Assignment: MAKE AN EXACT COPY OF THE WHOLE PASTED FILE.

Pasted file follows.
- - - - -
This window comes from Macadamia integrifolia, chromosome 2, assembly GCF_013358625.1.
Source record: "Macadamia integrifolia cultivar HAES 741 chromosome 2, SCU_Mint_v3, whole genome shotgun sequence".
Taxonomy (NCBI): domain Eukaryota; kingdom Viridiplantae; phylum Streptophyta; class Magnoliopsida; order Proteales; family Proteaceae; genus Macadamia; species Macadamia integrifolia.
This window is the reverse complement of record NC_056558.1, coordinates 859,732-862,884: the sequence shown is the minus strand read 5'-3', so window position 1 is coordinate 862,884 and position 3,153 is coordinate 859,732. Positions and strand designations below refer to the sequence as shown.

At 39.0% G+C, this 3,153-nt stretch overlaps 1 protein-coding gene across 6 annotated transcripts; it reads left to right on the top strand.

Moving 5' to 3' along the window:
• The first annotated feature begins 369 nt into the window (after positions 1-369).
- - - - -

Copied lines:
This window comes from Macadamia integrifolia, chromosome 2, assembly GCF_013358625.1.
Source record: "Macadamia integrifolia cultivar HAES 741 chromosome 2, SCU_Mint_v3, whole genome shotgun sequence".
Taxonomy (NCBI): domain Eukaryota; kingdom Viridiplantae; phylum Streptophyta; class Magnoliopsida; order Proteales; family Proteaceae; genus Macadamia; species Macadamia integrifolia.
This window is the reverse complement of record NC_056558.1, coordinates 859,732-862,884: the sequence shown is the minus strand read 5'-3', so window position 1 is coordinate 862,884 and position 3,153 is coordinate 859,732. Positions and strand designations below refer to the sequence as shown.

At 39.0% G+C, this 3,153-nt stretch overlaps 1 protein-coding gene across 6 annotated transcripts; it reads left to right on the top strand.

Moving 5' to 3' along the window:
• The first annotated feature begins 369 nt into the window (after positions 1-369).